| Food impact as mission|
Rethinking food waste to change lives.
Good Neighbour HQ in Tauranga is a well-oiled machine. The first thing you notice is how fast things happen. Two rescue trucks bring in food collected from supermarkets. Food is sorted. Food goes out. By 2pm the shelves are empty again, waiting for tomorrow’s collection.
Teams of Good Neighbour volunteers take all the items deemed unsaleable — the fruit, veggies, bread and other food at its best-by date, the items with damaged packaging — and if they are still good to eat, placing them in cartons for today’s list from the 60 recipient groups. Some items are immediately stowed in the chiller or freezer. Everything is weighed coming in and going out, so that Good Neighbour knows what is wasted; 90% of all the rescued food is redistributed for people to eat. Only 1% (mainly packaging) goes to landfill. The remainder is picked up by pig farmers.
The sorts of items each community group is looking for are written beside its cartons. For example, Mockingbird Trust wants gluten-free because they support kids with learning disabilities. Tauranga Boys College Pacifica Programme wants breakfast things to feed 50 hungry boys before school. And Vinnie’s Loaves & Fishes wants items for 400 school lunches a week.
As I look around, the single biggest food category brought in is bread. Mountains of it. Each community group is given some, from Tauranga Foodbank to Toi Ohomai Polytech. Just as well Corrine from Maketu Health and Social Services is coming today, because their label states: “All the remaining bread”. She redistributes to 13 extended families. The university and polytech take food to support their students who can’t afford to eat well, leaving it on tables for them to help themselves. And since a professional kitchen was opened on the premises a few months ago, some of the food goes there too.
SIM mission partners John and Jackie Paine started Good Neighbour’s food impact section five years ago with one friend, just one supermarket and two charities, driving cars around, picking up food. “We sorted it all out on the Baptist Church steps.” It grew very rapidly from there and now they have a purpose-renovated building and 180 food rescue volunteers.
John says everything they did as mission partners in Ethiopia and then at home in New Zealand has been valuable experience for this. “I think it’s a natural fit for Jackie and me, and God has opened the doors here in ways that we would never have imagined. It’s putting legs on the gospel… we’ve been really challenged.”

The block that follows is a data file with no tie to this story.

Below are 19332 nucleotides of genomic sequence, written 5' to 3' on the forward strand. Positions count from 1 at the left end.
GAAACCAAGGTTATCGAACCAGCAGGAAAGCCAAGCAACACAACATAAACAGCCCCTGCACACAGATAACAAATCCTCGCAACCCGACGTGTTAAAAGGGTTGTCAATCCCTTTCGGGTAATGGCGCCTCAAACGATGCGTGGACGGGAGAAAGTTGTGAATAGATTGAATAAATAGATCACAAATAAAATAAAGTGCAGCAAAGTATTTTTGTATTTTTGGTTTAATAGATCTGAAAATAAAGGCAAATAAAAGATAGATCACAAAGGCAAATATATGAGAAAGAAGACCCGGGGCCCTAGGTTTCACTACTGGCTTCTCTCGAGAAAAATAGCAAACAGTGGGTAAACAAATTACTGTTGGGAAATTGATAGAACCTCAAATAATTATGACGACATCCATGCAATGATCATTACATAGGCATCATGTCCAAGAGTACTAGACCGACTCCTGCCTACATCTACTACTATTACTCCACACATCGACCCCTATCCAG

When the building was renovated over the past year, a kitchen was included as an extension of Good Neighbour’s community focus, where professional chefs would train people who needed employment or a boost into further study. Right now small groups of two or three secondary students come in each day from Tauranga Boys’ College. They’re chosen by the school and are clearly loving the chance to work in a real-world catering situation, under the supervision of a chef and two volunteers.
“We’re seeing God work in unexpected ways,” Jackie says. “These boys coming in who haven’t fitted anywhere, failing at school, no one thinks they can do anything, and they’re in that kitchen creating product for sale, becoming self-confident, making morning tea for all our volunteers and have just become part of the organisation in a very short time. This is really exciting.
“Our bottom line for the kitchen is that it has to be a place where someone will be able to get employment or further education. They have to have some spark in there that we can get them to a better place.” So this scheme, in bringing together food seen as unsaleable and people seen as unemployable, aims to provide hope for the future. It’s being trialled now with Tauranga Boys College, but in future other schools in the area should be able to send students too.
“Food is so central – it’s part of everything we do in communities,” John says. “And now we’ve got the kitchen, the standard of food is really high. When you get people around a table, that’s when stuff happens. You get relaxed, start eating, ideas flow and people’s feelings are shared.” He and Jackie say that sharing their faith comes naturally as volunteers get to know them. “We hold it up with an open hand, and we expect them to see God work. We never want to lose that, trying to partner with what God is doing in the lives of people.
“We’re given freedom to share because people have a desire to be open to the spiritual things, to consider that there’s ‘someone greater than ourselves involved’.”
Jackie adds, “It’s as you walk alongside people. So many volunteers have been with us for years, so we have that opportunity for them to see us on a day to day basis. Every new thing we do, we know that we’re serving a God of abundant ideas and creativity.”
Good Neighbour diverts more than 9 tonnes of rescued food a week to community organisations who share it with many groups around Tauranga. In 2015 they were able to save 31 tonnes; this year it is projected to be 500 tonnes, the equivalent in value of $3,150,000 worth of food. Their mission is to provide practical opportunities for people to support one another, thereby transforming lives and neighbourhoods – a truly biblical idea!
Globally, the food wasted would be enough to feed the world’s hungry four times over.
Pray: John and Jackie are thankful for the exciting projects that they are involved with and pray for continued energy to keep moving forward, “That God would give us good health, creative ideas and wisdom as we go to the Social Enterprise World Forum in Ethiopia in October and bring back new inspiration for Good Neighbour.”